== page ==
daily biblical sermons


The kingdom of God was taken from Israel, because of their unfaithfulness, and given to Jewish and Gentile believers in Christ
Fr. Steven Scherrer, MM, Th.D.
Homily of Sunday, the 27th Sunday of the Year, October 08, 2023
Isaiah 5:1-7, Psalm 79 (80), Philippians 4:6-9, Matthew 21:33-43


Biblical citations are from the Revised Standard Version unless otherwise noted

 

 

 

“‘Hear another parable. There was a householder who planted a vineyard, and set a hedge around it, and dug a winepress in it, and built a tower, and let it out to tenants, and went into another country. When the season of fruit drew near, he sent his servants to the tenants, to get his fruit; and the tenants took his servants and beat one, killed another, and stoned another. Again he sent other servants, more than the first; and they did the same to them. Afterward he sent his son to them, saying, “They will respect my son.” But when the tenants saw the son, they said to themselves, “This is the heir; come, let us kill him and have his inheritance.” And they took him and cast him out of the vineyard, and killed him. When therefore the owner of the vineyard comes, what will he do to those tenants?’ They said to him, ‘He will put those wretches to a miserable death, and let out the vineyard to other tenants who will give him the fruits in their seasons.’

 

 

“Jesus said to them, ‘Have you never read in the Scriptures: “The very stone which the builders rejected has become the head of the corner; this was the Lord’s doing, and it is marvelous in our eyes”? Therefore I tell you, the kingdom of God will be taken away from you and given to a nation producing the fruits of it’” (Matthew 21:33-43).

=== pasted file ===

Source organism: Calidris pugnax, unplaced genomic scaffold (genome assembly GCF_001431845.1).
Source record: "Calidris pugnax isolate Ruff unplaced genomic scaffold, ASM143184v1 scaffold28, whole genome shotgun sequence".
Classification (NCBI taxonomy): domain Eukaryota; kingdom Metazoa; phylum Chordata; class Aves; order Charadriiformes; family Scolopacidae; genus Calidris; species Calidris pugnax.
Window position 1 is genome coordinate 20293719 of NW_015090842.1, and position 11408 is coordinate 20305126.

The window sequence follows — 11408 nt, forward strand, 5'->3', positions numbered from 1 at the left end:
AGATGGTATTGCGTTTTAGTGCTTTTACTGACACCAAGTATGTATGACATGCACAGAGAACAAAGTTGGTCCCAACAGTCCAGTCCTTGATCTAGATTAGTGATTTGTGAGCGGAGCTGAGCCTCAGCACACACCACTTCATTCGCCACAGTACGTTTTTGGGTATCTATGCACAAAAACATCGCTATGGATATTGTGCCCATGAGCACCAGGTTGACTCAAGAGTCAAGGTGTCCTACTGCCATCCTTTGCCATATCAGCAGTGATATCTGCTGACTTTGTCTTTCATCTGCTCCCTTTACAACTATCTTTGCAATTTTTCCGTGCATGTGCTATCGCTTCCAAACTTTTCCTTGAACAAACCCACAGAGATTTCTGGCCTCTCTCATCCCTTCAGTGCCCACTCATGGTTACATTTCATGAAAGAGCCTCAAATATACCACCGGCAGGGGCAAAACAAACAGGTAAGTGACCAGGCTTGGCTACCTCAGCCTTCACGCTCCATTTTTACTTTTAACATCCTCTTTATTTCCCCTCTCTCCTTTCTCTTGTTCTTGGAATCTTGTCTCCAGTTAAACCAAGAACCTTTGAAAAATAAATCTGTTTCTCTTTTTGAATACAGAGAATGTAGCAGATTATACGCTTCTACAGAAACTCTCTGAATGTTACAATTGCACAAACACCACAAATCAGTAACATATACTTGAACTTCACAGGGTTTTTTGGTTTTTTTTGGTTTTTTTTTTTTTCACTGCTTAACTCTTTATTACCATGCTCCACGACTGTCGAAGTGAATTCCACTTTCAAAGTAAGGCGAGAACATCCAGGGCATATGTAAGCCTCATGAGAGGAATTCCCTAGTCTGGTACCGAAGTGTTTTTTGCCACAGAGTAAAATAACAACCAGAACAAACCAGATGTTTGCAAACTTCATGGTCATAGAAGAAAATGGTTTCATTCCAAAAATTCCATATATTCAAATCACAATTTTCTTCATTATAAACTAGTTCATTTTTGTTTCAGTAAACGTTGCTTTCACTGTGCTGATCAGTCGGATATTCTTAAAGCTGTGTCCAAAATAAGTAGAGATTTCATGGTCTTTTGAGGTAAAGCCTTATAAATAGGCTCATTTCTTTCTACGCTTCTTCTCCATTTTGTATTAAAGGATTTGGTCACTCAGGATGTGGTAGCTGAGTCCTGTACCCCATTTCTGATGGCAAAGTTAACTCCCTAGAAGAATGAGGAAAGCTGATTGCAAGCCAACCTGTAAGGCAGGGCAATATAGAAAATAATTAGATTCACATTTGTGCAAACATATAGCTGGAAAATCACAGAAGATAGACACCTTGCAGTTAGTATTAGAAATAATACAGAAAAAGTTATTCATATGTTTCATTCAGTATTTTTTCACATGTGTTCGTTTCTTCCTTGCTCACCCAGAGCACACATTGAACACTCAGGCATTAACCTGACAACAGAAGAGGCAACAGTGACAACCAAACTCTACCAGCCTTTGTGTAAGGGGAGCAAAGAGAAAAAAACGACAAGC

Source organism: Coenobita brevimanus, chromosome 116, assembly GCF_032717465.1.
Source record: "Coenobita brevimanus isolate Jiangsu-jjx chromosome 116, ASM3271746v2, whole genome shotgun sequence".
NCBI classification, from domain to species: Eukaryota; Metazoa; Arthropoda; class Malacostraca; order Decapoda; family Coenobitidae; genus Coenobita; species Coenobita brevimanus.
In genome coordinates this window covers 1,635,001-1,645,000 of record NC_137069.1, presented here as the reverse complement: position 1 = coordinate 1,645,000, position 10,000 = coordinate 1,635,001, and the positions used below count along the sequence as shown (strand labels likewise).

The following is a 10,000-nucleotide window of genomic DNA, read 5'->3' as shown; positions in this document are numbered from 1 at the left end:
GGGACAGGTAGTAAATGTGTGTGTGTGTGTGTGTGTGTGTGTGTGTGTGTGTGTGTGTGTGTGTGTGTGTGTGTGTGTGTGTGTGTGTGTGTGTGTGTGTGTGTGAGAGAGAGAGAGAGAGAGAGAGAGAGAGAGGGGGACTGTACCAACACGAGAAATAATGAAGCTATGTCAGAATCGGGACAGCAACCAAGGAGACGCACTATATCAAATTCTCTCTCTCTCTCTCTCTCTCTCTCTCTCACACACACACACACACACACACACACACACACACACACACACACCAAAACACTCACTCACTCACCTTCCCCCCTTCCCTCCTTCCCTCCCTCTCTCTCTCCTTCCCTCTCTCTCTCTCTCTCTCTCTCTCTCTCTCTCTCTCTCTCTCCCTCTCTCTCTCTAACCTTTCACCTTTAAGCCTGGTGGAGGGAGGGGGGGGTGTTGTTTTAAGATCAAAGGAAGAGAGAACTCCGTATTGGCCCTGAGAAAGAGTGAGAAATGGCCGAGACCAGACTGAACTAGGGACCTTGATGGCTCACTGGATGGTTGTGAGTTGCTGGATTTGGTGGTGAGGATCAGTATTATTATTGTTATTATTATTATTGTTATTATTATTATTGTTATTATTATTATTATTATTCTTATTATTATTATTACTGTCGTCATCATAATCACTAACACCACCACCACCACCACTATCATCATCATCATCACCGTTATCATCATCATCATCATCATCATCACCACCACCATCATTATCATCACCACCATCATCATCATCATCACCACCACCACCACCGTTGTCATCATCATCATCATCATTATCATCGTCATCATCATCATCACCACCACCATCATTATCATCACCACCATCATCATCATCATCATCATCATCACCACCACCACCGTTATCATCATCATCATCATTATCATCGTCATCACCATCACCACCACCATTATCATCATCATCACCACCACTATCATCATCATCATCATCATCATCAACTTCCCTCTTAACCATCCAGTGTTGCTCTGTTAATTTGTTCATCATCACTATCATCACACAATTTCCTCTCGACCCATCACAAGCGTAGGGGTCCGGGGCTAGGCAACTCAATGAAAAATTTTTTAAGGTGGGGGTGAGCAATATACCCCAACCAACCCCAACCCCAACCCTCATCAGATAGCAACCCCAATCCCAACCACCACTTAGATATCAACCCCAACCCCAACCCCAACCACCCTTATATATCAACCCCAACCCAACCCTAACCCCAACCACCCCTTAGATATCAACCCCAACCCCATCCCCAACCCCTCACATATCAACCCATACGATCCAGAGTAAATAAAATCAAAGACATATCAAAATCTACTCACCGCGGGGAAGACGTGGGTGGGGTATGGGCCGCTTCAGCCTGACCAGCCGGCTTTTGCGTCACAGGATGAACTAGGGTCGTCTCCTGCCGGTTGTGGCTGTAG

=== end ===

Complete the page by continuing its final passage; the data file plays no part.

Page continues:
This parable is about how the kingdom of God was taken from Israel and given to Jews and Gentiles who believe in Christ. It was taken from them because they did not produce fruit that satisfied God, who gave them so many advantages, making them his chosen people, revealing his law to them, and sending them his prophets. After all this he expected good fruit to come from them, namely love, faith, devotion, and zeal for his law.

 

 

What happened, though, in many cases was that the chief priests and scribes, irritated by how the prophets criticized them for their unfaithfulness towards God, persecuted the prophets and even killed the Son of God, the Messiah.

 

 

In this parable the owner of the vineyard represents God, the vineyard workers represent Israel, and the servants of the owner whom he sent to the tenants to get his share of the fruit were the prophets and apostles. Finally the owner sent his own son to them to get his share of the fruit from his vineyard, and the tenants killed his son. That is, they killed the Son of God, for the son of the owner represents the Messiah, and the owner of the vineyard represents God. Being the son of the owner he is the Son of God, whom the tenants killed.

 

 

So Jesus ingeniously asks the chief priests and scribes what the owner will do to those tenants when he returns. At this point Jesus had not yet explained that the tenants were the chief priests and scribes, and so the chief priests and scribes did not realize that he was talking about them. So the chief priests and scribes said, “He will put those wretches to a miserable death, and let out the vineyard to other tenants who will give him the fruits in their seasons” (Matthew 21:41).